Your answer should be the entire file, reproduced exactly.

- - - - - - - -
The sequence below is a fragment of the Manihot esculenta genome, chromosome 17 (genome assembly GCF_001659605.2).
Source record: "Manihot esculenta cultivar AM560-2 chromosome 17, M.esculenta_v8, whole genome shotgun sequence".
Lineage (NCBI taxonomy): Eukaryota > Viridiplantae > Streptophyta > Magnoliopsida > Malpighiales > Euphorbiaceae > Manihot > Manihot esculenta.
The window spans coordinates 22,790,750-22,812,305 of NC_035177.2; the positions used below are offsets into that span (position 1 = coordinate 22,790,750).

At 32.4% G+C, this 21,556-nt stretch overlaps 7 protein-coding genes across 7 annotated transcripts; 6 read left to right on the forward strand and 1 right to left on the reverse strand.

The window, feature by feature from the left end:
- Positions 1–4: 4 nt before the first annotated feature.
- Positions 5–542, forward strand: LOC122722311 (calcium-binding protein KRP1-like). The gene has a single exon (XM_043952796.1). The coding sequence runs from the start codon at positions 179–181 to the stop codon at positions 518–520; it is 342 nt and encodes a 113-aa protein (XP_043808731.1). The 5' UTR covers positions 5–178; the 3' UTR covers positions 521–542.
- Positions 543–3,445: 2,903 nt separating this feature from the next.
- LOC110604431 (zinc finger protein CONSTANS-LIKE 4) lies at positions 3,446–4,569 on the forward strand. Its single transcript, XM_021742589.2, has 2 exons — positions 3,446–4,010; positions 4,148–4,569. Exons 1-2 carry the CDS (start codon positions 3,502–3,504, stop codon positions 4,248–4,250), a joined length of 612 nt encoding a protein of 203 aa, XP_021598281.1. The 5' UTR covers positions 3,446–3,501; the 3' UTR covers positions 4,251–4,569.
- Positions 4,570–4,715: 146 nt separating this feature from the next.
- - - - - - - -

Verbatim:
The sequence below is a fragment of the Manihot esculenta genome, chromosome 17 (genome assembly GCF_001659605.2).
Source record: "Manihot esculenta cultivar AM560-2 chromosome 17, M.esculenta_v8, whole genome shotgun sequence".
Lineage (NCBI taxonomy): Eukaryota > Viridiplantae > Streptophyta > Magnoliopsida > Malpighiales > Euphorbiaceae > Manihot > Manihot esculenta.
The window spans coordinates 22,790,750-22,812,305 of NC_035177.2; the positions used below are offsets into that span (position 1 = coordinate 22,790,750).

At 32.4% G+C, this 21,556-nt stretch overlaps 7 protein-coding genes across 7 annotated transcripts; 6 read left to right on the forward strand and 1 right to left on the reverse strand.

The window, feature by feature from the left end:
- Positions 1–4: 4 nt before the first annotated feature.
- Positions 5–542, forward strand: LOC122722311 (calcium-binding protein KRP1-like). The gene has a single exon (XM_043952796.1). The coding sequence runs from the start codon at positions 179–181 to the stop codon at positions 518–520; it is 342 nt and encodes a 113-aa protein (XP_043808731.1). The 5' UTR covers positions 5–178; the 3' UTR covers positions 521–542.
- Positions 543–3,445: 2,903 nt separating this feature from the next.
- LOC110604431 (zinc finger protein CONSTANS-LIKE 4) lies at positions 3,446–4,569 on the forward strand. Its single transcript, XM_021742589.2, has 2 exons — positions 3,446–4,010; positions 4,148–4,569. Exons 1-2 carry the CDS (start codon positions 3,502–3,504, stop codon positions 4,248–4,250), a joined length of 612 nt encoding a protein of 203 aa, XP_021598281.1. The 5' UTR covers positions 3,446–3,501; the 3' UTR covers positions 4,251–4,569.
- Positions 4,570–4,715: 146 nt separating this feature from the next.